Tokugawa Yoshinobu (1837 – 1913) is a very well known figure to the people of Japan for being the last Shogun (top of the samurai government, essential kings of Japan) in Japanese history. Although he is descendant of Tokugawa Ieyasu, the first Shogun of the Tokugawa Shogunate who united Japan in 1603, Yoshinobu is not from the main Tokugawa family, but from a branch family ruling a rural province called Mito. Why was Yoshinobu chosen as the last shogun? This was a combined result of coincidence and confusion in the final years of the Tokugawa Shogunate, when Japan was forced to open its gates to the western world.
Background – The Tokugawa Gosanke and Gosankyou families:
Yoshinobu’s original family was the Tokugawa family that ruled the Mito province. This Mito Tokugawa family was one of the 3 important branch families of the Tokugawa Shogun family called Gosanke (“the 3 families” in Japanese), which were to provide sons to the main Tokugawa Shogun family to adopt them when the main family did not have sons. The other 2 Gosanke families were the Owari Tokugawa family of Nagoya and the Kishu Tokugawa family of Wakayama. All three Gosanke families started from the last sons of Tokugawa Ieyasu (Owari family started from Ieyasu’s 9th son Yoshinao, Kishu family started from 10th son Yorinobu, and Mito family started from 11th son Yorifusa).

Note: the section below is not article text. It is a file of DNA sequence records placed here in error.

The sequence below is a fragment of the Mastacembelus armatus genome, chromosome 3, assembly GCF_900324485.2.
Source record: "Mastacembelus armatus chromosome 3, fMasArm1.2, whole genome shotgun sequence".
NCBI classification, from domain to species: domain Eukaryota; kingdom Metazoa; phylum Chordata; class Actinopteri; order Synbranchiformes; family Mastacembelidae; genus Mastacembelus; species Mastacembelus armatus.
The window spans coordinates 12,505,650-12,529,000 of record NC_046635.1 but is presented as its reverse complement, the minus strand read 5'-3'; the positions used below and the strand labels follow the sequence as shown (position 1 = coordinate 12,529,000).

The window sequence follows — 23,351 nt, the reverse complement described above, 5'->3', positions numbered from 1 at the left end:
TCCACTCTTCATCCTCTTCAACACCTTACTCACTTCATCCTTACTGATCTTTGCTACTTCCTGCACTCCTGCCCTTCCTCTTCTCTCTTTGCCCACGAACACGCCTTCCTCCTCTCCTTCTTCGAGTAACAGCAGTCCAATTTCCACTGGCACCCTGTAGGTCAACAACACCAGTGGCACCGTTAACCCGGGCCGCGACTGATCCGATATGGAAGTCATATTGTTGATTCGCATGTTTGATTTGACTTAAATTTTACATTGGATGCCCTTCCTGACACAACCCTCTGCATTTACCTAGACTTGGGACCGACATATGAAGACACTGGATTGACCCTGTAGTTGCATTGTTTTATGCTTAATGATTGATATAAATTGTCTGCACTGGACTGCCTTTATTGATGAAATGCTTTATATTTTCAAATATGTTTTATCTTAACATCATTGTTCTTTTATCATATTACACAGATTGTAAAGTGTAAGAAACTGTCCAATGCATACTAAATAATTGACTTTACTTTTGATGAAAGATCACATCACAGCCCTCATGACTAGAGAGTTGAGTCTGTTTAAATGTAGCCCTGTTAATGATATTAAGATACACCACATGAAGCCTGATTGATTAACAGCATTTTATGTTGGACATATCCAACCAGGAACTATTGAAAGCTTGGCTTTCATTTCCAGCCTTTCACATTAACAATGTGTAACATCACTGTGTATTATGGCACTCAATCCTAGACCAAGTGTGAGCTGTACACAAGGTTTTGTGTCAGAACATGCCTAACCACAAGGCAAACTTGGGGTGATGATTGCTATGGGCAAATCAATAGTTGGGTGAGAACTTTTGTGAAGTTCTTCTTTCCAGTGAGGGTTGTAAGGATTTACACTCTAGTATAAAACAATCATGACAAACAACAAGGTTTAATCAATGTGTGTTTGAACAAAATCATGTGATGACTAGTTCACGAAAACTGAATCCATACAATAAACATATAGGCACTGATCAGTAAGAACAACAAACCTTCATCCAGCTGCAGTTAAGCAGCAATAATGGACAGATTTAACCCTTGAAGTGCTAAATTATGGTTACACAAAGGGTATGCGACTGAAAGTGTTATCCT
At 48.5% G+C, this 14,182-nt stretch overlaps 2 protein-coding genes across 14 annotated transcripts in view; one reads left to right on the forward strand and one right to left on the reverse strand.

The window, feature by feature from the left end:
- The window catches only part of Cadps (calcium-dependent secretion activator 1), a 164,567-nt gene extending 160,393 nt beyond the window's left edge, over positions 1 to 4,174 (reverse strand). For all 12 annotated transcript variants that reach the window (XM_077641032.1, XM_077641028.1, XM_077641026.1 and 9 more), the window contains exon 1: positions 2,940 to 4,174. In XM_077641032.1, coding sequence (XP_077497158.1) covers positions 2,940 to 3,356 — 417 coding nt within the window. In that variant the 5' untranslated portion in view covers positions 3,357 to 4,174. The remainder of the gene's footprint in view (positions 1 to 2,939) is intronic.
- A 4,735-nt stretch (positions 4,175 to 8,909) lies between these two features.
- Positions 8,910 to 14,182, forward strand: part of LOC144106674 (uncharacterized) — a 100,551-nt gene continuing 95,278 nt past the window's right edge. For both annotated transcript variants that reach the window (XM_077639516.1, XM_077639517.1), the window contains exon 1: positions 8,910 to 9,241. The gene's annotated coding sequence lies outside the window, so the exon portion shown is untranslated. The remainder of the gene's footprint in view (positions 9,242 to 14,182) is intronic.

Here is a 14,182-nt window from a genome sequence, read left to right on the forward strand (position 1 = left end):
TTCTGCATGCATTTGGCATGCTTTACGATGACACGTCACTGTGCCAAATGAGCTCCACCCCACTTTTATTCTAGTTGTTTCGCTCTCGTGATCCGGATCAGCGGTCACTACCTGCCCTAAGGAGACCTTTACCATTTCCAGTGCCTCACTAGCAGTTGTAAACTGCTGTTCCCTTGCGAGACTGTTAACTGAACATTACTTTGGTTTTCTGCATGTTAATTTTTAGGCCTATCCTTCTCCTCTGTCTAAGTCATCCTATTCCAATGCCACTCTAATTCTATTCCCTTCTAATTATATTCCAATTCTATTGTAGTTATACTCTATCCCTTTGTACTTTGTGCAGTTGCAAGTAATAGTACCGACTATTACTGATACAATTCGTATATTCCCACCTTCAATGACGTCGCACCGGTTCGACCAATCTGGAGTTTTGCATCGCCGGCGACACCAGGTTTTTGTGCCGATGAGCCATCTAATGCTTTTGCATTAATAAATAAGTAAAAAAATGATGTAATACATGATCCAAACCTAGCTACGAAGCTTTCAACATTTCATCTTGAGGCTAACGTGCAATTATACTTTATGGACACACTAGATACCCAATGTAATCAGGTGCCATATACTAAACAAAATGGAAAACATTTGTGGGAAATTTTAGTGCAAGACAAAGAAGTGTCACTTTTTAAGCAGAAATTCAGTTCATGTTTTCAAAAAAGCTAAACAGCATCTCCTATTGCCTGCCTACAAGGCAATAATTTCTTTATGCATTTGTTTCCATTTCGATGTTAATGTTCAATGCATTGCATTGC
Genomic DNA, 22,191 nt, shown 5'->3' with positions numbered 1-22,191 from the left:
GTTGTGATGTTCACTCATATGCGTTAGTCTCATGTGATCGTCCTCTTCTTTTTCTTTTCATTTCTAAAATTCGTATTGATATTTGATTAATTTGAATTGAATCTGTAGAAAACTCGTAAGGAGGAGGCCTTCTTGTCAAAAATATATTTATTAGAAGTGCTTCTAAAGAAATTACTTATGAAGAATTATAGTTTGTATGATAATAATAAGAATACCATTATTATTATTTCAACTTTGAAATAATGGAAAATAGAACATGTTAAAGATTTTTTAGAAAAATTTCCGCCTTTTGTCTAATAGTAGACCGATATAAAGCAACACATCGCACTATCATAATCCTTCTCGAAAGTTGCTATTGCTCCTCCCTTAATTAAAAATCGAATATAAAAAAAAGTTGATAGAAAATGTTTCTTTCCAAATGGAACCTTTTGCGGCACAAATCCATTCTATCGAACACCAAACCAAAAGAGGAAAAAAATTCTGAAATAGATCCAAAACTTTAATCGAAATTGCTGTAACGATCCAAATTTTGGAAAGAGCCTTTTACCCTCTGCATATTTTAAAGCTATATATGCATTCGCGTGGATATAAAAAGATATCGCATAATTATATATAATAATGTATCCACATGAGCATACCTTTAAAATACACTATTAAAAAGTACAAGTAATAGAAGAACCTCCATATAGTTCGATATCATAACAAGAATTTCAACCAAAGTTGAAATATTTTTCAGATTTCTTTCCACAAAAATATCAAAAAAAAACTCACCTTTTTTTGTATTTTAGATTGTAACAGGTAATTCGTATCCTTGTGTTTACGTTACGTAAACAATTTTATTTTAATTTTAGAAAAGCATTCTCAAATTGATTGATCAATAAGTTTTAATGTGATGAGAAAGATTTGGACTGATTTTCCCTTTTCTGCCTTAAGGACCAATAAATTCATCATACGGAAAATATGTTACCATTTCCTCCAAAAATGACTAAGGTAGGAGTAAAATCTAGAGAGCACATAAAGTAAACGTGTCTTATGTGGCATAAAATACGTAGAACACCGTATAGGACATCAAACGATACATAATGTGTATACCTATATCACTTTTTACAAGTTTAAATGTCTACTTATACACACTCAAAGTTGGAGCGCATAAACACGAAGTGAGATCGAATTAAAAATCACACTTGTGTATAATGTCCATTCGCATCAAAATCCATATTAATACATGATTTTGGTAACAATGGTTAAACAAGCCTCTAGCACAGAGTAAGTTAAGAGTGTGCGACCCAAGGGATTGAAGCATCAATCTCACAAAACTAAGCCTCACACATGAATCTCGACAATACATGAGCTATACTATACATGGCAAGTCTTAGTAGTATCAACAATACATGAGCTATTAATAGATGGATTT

In addition to the Gosanke, later in the Tokugawa period, 3 more families called Gosankyou (“the 3 lords” in Japanese) were established by 8th Shogun Yoshimune and 9th Shogun Ieshige. The Gosankyou families were the Tayasu Tokugawa family started from Yoshimune’s second son Munetake, the Hitotsubashi Tokugawa family started from Yoshimune’s 4th son Munetada, and the Shimizu Tokugawa family started from Ieshige’s second son Shigeyoshi. The Gosankyou families were also to provide sons to the main Tokugawa Shogun family when there were no sons to become Shogun, but the Gosankyou families did not have provincial territory as the Gosanke families. The Gosankyou families and Gosanke families often exchanged sons for adoption when a family did not have sons to succeed the head of family. Although the Gosanke had a higher position in the ranking of Tokugawa families, the Gosankyou usually provided sons to the main Shogun family to become Shogun. This may have been due to the closeness of the Gosankyou families to the Shogun family because they had residents inside the Edo Castle where the Shogun lived, unlike the Gosanke who had their own country province.